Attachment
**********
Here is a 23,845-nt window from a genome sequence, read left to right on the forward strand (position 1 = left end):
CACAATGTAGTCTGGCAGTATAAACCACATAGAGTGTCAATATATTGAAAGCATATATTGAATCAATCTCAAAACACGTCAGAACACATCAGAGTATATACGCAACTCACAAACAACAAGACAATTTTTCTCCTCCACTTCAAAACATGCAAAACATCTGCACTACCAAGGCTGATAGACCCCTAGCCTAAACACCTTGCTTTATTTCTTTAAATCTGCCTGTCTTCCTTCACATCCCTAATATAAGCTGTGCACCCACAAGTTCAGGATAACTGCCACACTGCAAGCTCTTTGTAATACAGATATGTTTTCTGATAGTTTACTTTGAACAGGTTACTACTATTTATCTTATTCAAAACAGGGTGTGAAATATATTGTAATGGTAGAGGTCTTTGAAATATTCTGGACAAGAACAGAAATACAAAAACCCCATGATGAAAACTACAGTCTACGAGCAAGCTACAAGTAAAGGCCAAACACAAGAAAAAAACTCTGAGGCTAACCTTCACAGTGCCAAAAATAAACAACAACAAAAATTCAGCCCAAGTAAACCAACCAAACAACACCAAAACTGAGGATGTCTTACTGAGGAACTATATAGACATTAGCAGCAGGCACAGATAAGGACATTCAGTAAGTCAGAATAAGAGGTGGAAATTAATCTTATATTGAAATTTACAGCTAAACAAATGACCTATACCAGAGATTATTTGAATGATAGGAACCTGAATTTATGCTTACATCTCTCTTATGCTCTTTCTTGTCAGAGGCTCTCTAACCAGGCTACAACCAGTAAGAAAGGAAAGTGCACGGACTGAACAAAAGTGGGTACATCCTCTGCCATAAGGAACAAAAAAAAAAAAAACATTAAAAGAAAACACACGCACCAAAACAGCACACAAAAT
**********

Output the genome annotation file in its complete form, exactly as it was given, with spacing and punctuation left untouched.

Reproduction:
Here is a 23,845-nt window from a genome sequence, read left to right on the forward strand (position 1 = left end):
CACAATGTAGTCTGGCAGTATAAACCACATAGAGTGTCAATATATTGAAAGCATATATTGAATCAATCTCAAAACACGTCAGAACACATCAGAGTATATACGCAACTCACAAACAACAAGACAATTTTTCTCCTCCACTTCAAAACATGCAAAACATCTGCACTACCAAGGCTGATAGACCCCTAGCCTAAACACCTTGCTTTATTTCTTTAAATCTGCCTGTCTTCCTTCACATCCCTAATATAAGCTGTGCACCCACAAGTTCAGGATAACTGCCACACTGCAAGCTCTTTGTAATACAGATATGTTTTCTGATAGTTTACTTTGAACAGGTTACTACTATTTATCTTATTCAAAACAGGGTGTGAAATATATTGTAATGGTAGAGGTCTTTGAAATATTCTGGACAAGAACAGAAATACAAAAACCCCATGATGAAAACTACAGTCTACGAGCAAGCTACAAGTAAAGGCCAAACACAAGAAAAAAACTCTGAGGCTAACCTTCACAGTGCCAAAAATAAACAACAACAAAAATTCAGCCCAAGTAAACCAACCAAACAACACCAAAACTGAGGATGTCTTACTGAGGAACTATATAGACATTAGCAGCAGGCACAGATAAGGACATTCAGTAAGTCAGAATAAGAGGTGGAAATTAATCTTATATTGAAATTTACAGCTAAACAAATGACCTATACCAGAGATTATTTGAATGATAGGAACCTGAATTTATGCTTACATCTCTCTTATGCTCTTTCTTGTCAGAGGCTCTCTAACCAGGCTACAACCAGTAAGAAAGGAAAGTGCACGGACTGAACAAAAGTGGGTACATCCTCTGCCATAAGGAACAAAAAAAAAAAAAACATTAAAAGAAAACACACGCACCAAAACAGCACACAAAAT